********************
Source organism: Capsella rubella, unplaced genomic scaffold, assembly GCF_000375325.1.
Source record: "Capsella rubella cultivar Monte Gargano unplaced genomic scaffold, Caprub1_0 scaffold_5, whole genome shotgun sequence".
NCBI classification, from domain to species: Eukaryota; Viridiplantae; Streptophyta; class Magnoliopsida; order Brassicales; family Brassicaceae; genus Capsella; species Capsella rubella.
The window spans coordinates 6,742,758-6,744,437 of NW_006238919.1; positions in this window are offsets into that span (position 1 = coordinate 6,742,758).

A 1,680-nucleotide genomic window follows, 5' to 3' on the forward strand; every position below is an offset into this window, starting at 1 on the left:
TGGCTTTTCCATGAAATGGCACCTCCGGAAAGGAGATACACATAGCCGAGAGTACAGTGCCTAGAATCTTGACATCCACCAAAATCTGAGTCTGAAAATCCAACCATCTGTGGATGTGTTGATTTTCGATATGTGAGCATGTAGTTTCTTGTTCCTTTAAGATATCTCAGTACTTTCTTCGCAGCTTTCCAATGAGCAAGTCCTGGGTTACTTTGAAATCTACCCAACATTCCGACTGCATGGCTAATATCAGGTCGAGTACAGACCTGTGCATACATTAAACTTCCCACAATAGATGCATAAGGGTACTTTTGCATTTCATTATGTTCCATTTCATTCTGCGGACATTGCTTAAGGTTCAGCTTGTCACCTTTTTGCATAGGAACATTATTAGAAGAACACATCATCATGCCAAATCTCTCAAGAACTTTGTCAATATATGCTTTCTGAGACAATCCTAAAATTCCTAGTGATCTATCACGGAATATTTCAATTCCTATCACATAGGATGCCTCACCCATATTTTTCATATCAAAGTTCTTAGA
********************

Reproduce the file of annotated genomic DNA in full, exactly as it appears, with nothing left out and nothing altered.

Source organism: Capsella rubella, unplaced genomic scaffold, assembly GCF_000375325.1.
Source record: "Capsella rubella cultivar Monte Gargano unplaced genomic scaffold, Caprub1_0 scaffold_5, whole genome shotgun sequence".
NCBI classification, from domain to species: Eukaryota; Viridiplantae; Streptophyta; class Magnoliopsida; order Brassicales; family Brassicaceae; genus Capsella; species Capsella rubella.
The window spans coordinates 6,742,758-6,744,437 of NW_006238919.1; positions in this window are offsets into that span (position 1 = coordinate 6,742,758).

A 1,680-nucleotide genomic window follows, 5' to 3' on the forward strand; every position below is an offset into this window, starting at 1 on the left:
TGGCTTTTCCATGAAATGGCACCTCCGGAAAGGAGATACACATAGCCGAGAGTACAGTGCCTAGAATCTTGACATCCACCAAAATCTGAGTCTGAAAATCCAACCATCTGTGGATGTGTTGATTTTCGATATGTGAGCATGTAGTTTCTTGTTCCTTTAAGATATCTCAGTACTTTCTTCGCAGCTTTCCAATGAGCAAGTCCTGGGTTACTTTGAAATCTACCCAACATTCCGACTGCATGGCTAATATCAGGTCGAGTACAGACCTGTGCATACATTAAACTTCCCACAATAGATGCATAAGGGTACTTTTGCATTTCATTATGTTCCATTTCATTCTGCGGACATTGCTTAAGGTTCAGCTTGTCACCTTTTTGCATAGGAACATTATTAGAAGAACACATCATCATGCCAAATCTCTCAAGAACTTTGTCAATATATGCTTTCTGAGACAATCCTAAAATTCCTAGTGATCTATCACGGAATATTTCAATTCCTATCACATAGGATGCCTCACCCATATTTTTCATATCAAAGTTCTTAGA